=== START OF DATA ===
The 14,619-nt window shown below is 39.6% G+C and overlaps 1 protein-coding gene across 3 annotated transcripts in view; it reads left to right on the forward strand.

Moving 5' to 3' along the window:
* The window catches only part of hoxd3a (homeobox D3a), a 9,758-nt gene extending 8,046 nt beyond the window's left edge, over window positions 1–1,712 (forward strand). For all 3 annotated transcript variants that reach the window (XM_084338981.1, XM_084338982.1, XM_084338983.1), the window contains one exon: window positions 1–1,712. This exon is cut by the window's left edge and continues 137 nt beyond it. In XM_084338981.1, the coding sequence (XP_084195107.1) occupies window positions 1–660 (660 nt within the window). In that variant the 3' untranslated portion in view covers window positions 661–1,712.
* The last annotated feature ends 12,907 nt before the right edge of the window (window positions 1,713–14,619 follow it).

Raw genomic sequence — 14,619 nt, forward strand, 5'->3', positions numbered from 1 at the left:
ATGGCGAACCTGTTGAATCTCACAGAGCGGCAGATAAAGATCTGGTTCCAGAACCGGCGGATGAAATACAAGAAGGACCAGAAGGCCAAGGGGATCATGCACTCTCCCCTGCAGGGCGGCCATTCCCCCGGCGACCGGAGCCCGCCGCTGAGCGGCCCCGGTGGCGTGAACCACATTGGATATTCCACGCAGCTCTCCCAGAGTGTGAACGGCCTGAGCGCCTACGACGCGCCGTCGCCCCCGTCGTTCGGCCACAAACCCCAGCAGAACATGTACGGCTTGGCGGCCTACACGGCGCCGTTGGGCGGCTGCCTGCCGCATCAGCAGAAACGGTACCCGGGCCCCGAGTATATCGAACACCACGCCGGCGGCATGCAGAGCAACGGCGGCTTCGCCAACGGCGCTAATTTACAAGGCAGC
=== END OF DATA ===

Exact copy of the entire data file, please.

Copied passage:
The 14,619-nt window shown below is 39.6% G+C and overlaps 1 protein-coding gene across 3 annotated transcripts in view; it reads left to right on the forward strand.

Moving 5' to 3' along the window:
* The window catches only part of hoxd3a (homeobox D3a), a 9,758-nt gene extending 8,046 nt beyond the window's left edge, over window positions 1–1,712 (forward strand). For all 3 annotated transcript variants that reach the window (XM_084338981.1, XM_084338982.1, XM_084338983.1), the window contains one exon: window positions 1–1,712. This exon is cut by the window's left edge and continues 137 nt beyond it. In XM_084338981.1, the coding sequence (XP_084195107.1) occupies window positions 1–660 (660 nt within the window). In that variant the 3' untranslated portion in view covers window positions 661–1,712.
* The last annotated feature ends 12,907 nt before the right edge of the window (window positions 1,713–14,619 follow it).

Raw genomic sequence — 14,619 nt, forward strand, 5'->3', positions numbered from 1 at the left:
ATGGCGAACCTGTTGAATCTCACAGAGCGGCAGATAAAGATCTGGTTCCAGAACCGGCGGATGAAATACAAGAAGGACCAGAAGGCCAAGGGGATCATGCACTCTCCCCTGCAGGGCGGCCATTCCCCCGGCGACCGGAGCCCGCCGCTGAGCGGCCCCGGTGGCGTGAACCACATTGGATATTCCACGCAGCTCTCCCAGAGTGTGAACGGCCTGAGCGCCTACGACGCGCCGTCGCCCCCGTCGTTCGGCCACAAACCCCAGCAGAACATGTACGGCTTGGCGGCCTACACGGCGCCGTTGGGCGGCTGCCTGCCGCATCAGCAGAAACGGTACCCGGGCCCCGAGTATATCGAACACCACGCCGGCGGCATGCAGAGCAACGGCGGCTTCGCCAACGGCGCTAATTTACAAGGCAGC